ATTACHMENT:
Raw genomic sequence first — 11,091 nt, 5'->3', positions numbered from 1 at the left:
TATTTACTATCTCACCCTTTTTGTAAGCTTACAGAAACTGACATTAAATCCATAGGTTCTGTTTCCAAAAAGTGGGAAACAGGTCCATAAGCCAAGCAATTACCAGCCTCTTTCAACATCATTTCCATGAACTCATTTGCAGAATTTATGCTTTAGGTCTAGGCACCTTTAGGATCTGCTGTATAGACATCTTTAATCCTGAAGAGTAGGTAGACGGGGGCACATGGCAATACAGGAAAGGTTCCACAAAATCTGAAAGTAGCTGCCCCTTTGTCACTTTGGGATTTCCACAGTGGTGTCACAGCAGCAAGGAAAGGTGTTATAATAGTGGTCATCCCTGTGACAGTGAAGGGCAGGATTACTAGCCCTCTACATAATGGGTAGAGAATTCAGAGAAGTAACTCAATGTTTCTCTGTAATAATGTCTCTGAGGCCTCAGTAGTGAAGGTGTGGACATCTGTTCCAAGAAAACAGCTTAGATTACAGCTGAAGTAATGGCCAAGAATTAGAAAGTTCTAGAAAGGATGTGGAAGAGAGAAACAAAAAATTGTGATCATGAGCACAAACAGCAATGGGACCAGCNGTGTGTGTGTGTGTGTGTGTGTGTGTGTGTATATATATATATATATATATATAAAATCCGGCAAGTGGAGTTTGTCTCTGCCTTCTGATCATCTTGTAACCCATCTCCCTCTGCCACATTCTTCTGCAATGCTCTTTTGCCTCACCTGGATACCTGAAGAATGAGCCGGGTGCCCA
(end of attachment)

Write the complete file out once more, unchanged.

Raw genomic sequence first — 11,091 nt, 5'->3', positions numbered from 1 at the left:
TATTTACTATCTCACCCTTTTTGTAAGCTTACAGAAACTGACATTAAATCCATAGGTTCTGTTTCCAAAAAGTGGGAAACAGGTCCATAAGCCAAGCAATTACCAGCCTCTTTCAACATCATTTCCATGAACTCATTTGCAGAATTTATGCTTTAGGTCTAGGCACCTTTAGGATCTGCTGTATAGACATCTTTAATCCTGAAGAGTAGGTAGACGGGGGCACATGGCAATACAGGAAAGGTTCCACAAAATCTGAAAGTAGCTGCCCCTTTGTCACTTTGGGATTTCCACAGTGGTGTCACAGCAGCAAGGAAAGGTGTTATAATAGTGGTCATCCCTGTGACAGTGAAGGGCAGGATTACTAGCCCTCTACATAATGGGTAGAGAATTCAGAGAAGTAACTCAATGTTTCTCTGTAATAATGTCTCTGAGGCCTCAGTAGTGAAGGTGTGGACATCTGTTCCAAGAAAACAGCTTAGATTACAGCTGAAGTAATGGCCAAGAATTAGAAAGTTCTAGAAAGGATGTGGAAGAGAGAAACAAAAAATTGTGATCATGAGCACAAACAGCAATGGGACCAGCNGTGTGTGTGTGTGTGTGTGTGTGTGTGTGTATATATATATATATATATATATAAAATCCGGCAAGTGGAGTTTGTCTCTGCCTTCTGATCATCTTGTAACCCATCTCCCTCTGCCACATTCTTCTGCAATGCTCTTTTGCCTCACCTGGATACCTGAAGAATGAGCCGGGTGCCCA